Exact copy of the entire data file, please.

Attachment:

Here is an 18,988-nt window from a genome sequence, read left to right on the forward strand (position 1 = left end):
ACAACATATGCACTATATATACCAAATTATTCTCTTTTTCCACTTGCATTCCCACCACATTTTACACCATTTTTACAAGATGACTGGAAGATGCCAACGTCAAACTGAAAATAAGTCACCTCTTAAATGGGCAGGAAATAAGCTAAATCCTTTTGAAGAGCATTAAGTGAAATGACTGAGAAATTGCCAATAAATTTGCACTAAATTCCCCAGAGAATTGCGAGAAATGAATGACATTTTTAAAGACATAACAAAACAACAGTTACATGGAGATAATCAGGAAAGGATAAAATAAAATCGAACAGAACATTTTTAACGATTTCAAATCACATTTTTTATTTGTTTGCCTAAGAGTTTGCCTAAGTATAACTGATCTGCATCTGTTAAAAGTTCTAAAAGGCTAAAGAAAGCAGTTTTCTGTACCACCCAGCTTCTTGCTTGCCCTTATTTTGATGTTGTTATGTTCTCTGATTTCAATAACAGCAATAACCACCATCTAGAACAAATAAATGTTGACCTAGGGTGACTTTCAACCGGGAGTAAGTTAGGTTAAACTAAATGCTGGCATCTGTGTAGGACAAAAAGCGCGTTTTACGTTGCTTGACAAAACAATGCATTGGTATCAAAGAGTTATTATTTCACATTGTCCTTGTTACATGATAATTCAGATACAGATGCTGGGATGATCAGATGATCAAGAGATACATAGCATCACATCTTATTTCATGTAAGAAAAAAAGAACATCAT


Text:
Here is an 18,988-nt window from a genome sequence, read left to right on the forward strand (position 1 = left end):
ACAACATATGCACTATATATACCAAATTATTCTCTTTTTCCACTTGCATTCCCACCACATTTTACACCATTTTTACAAGATGACTGGAAGATGCCAACGTCAAACTGAAAATAAGTCACCTCTTAAATGGGCAGGAAATAAGCTAAATCCTTTTGAAGAGCATTAAGTGAAATGACTGAGAAATTGCCAATAAATTTGCACTAAATTCCCCAGAGAATTGCGAGAAATGAATGACATTTTTAAAGACATAACAAAACAACAGTTACATGGAGATAATCAGGAAAGGATAAAATAAAATCGAACAGAACATTTTTAACGATTTCAAATCACATTTTTTATTTGTTTGCCTAAGAGTTTGCCTAAGTATAACTGATCTGCATCTGTTAAAAGTTCTAAAAGGCTAAAGAAAGCAGTTTTCTGTACCACCCAGCTTCTTGCTTGCCCTTATTTTGATGTTGTTATGTTCTCTGATTTCAATAACAGCAATAACCACCATCTAGAACAAATAAATGTTGACCTAGGGTGACTTTCAACCGGGAGTAAGTTAGGTTAAACTAAATGCTGGCATCTGTGTAGGACAAAAAGCGCGTTTTACGTTGCTTGACAAAACAATGCATTGGTATCAAAGAGTTATTATTTCACATTGTCCTTGTTACATGATAATTCAGATACAGATGCTGGGATGATCAGATGATCAAGAGATACATAGCATCACATCTTATTTCATGTAAGAAAAAAAGAACATCAT